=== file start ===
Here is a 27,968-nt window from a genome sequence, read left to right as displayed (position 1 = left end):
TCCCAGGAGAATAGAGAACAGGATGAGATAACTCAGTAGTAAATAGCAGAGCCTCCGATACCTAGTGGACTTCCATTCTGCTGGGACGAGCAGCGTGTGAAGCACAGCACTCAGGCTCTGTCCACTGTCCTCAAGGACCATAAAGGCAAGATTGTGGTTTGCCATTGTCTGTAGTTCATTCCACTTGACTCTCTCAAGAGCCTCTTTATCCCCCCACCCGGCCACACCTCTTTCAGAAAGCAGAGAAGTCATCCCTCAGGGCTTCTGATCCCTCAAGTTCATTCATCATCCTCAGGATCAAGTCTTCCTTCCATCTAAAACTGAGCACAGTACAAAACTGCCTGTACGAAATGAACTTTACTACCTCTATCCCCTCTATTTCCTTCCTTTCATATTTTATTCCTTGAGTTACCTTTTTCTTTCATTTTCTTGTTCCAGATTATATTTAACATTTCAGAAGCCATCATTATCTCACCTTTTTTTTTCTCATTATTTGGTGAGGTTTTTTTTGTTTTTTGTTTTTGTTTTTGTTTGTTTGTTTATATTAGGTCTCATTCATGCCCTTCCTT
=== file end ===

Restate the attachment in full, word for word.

Here is a 27,968-nt window from a genome sequence, read left to right as displayed (position 1 = left end):
TCCCAGGAGAATAGAGAACAGGATGAGATAACTCAGTAGTAAATAGCAGAGCCTCCGATACCTAGTGGACTTCCATTCTGCTGGGACGAGCAGCGTGTGAAGCACAGCACTCAGGCTCTGTCCACTGTCCTCAAGGACCATAAAGGCAAGATTGTGGTTTGCCATTGTCTGTAGTTCATTCCACTTGACTCTCTCAAGAGCCTCTTTATCCCCCCACCCGGCCACACCTCTTTCAGAAAGCAGAGAAGTCATCCCTCAGGGCTTCTGATCCCTCAAGTTCATTCATCATCCTCAGGATCAAGTCTTCCTTCCATCTAAAACTGAGCACAGTACAAAACTGCCTGTACGAAATGAACTTTACTACCTCTATCCCCTCTATTTCCTTCCTTTCATATTTTATTCCTTGAGTTACCTTTTTCTTTCATTTTCTTGTTCCAGATTATATTTAACATTTCAGAAGCCATCATTATCTCACCTTTTTTTTTCTCATTATTTGGTGAGGTTTTTTTTGTTTTTTGTTTTTGTTTTTGTTTGTTTGTTTATATTAGGTCTCATTCATGCCCTTCCTT